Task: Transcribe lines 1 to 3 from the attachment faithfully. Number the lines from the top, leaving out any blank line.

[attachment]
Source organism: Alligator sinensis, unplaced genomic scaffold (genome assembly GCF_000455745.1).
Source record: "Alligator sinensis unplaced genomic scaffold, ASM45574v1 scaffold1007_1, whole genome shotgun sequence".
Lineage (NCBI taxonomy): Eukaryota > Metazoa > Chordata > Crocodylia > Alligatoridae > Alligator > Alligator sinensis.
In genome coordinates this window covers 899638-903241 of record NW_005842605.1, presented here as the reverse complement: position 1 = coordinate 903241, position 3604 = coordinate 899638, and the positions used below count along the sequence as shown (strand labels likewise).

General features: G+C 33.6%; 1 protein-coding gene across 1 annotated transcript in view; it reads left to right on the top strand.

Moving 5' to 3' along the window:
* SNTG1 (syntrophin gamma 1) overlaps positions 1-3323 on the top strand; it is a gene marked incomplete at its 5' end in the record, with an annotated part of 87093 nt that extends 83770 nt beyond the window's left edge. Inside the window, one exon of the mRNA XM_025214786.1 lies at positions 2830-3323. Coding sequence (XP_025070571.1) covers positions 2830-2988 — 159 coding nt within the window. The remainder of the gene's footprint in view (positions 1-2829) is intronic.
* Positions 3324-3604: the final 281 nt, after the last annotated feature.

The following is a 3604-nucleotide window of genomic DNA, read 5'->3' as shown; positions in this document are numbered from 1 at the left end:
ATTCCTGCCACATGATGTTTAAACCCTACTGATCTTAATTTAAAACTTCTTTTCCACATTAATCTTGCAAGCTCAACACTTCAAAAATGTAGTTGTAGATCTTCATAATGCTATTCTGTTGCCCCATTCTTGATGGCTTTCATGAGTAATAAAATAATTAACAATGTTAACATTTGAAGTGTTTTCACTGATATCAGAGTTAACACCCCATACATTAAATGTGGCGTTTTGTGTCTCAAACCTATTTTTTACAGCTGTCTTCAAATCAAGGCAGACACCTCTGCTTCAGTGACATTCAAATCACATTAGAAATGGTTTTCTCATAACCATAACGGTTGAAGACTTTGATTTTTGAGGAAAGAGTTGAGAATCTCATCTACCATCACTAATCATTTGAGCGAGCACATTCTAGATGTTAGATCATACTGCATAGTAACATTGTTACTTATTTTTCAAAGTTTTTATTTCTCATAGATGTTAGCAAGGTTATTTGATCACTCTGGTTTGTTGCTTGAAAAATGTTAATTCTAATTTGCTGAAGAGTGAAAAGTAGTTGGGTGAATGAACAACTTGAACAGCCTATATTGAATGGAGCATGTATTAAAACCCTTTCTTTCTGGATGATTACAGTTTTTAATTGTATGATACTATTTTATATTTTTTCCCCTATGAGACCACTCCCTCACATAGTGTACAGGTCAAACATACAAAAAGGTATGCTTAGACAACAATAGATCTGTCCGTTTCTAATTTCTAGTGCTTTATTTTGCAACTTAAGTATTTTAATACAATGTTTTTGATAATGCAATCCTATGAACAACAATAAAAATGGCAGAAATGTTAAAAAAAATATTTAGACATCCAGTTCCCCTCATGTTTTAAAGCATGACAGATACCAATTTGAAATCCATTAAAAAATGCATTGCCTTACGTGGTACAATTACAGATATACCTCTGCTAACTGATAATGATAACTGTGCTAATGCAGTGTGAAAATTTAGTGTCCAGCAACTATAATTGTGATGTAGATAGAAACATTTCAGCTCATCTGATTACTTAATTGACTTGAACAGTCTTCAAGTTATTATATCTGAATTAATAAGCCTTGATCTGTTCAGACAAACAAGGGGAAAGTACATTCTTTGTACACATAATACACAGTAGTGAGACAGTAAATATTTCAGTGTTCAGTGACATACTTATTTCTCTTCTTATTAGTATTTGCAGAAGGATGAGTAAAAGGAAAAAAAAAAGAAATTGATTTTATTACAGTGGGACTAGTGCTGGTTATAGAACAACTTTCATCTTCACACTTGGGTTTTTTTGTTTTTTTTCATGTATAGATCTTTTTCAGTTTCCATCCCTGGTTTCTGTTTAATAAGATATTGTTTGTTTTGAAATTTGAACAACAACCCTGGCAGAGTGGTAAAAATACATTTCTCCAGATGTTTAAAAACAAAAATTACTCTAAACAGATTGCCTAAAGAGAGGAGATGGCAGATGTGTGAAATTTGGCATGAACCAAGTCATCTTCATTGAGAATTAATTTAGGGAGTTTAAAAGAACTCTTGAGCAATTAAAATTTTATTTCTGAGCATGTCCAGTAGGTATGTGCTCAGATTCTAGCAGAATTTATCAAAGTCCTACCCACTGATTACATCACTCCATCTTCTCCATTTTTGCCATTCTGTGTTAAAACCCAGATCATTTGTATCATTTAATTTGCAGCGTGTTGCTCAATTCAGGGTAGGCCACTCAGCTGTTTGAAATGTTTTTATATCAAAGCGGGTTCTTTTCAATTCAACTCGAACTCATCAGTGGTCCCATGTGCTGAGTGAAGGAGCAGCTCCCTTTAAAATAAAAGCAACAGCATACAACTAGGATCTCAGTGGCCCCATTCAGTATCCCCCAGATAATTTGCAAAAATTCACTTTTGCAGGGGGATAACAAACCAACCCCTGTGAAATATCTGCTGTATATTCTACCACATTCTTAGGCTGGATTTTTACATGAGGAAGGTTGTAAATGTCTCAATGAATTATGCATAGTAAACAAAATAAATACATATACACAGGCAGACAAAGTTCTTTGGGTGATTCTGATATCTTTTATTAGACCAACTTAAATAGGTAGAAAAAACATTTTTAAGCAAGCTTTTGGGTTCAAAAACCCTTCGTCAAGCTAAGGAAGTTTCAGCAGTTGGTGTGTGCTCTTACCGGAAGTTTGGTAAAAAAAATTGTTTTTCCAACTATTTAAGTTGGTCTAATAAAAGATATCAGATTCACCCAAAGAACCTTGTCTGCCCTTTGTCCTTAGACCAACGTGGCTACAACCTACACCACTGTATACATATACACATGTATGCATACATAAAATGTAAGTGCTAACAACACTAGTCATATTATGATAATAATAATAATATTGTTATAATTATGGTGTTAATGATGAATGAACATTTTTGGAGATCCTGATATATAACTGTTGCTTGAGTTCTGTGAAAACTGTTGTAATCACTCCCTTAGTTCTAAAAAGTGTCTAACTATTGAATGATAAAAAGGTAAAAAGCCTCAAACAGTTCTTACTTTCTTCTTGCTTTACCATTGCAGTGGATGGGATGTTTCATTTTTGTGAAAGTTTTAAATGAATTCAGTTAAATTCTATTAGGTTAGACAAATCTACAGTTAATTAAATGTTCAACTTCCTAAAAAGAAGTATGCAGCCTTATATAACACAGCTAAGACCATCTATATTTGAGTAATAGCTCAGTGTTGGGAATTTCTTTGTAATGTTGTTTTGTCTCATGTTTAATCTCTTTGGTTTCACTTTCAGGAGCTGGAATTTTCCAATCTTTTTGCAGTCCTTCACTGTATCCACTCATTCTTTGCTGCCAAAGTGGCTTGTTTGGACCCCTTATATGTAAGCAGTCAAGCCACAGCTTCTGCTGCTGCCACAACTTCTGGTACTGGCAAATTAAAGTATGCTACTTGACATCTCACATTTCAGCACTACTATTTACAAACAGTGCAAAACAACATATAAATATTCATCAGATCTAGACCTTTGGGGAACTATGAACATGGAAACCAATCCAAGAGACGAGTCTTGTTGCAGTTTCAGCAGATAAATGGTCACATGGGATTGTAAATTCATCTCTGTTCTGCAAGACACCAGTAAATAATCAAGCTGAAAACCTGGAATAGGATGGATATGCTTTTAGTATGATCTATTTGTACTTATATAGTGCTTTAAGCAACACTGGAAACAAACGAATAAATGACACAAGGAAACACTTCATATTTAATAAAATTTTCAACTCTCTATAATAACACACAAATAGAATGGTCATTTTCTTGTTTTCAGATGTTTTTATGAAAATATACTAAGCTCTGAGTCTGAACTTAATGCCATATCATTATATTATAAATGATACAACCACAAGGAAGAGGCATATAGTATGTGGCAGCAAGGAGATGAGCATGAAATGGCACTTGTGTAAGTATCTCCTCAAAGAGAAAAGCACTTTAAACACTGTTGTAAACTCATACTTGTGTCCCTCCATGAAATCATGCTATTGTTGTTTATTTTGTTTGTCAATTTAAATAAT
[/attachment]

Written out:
Source organism: Alligator sinensis, unplaced genomic scaffold (genome assembly GCF_000455745.1).
Source record: "Alligator sinensis unplaced genomic scaffold, ASM45574v1 scaffold1007_1, whole genome shotgun sequence".
Lineage (NCBI taxonomy): Eukaryota > Metazoa > Chordata > Crocodylia > Alligatoridae > Alligator > Alligator sinensis.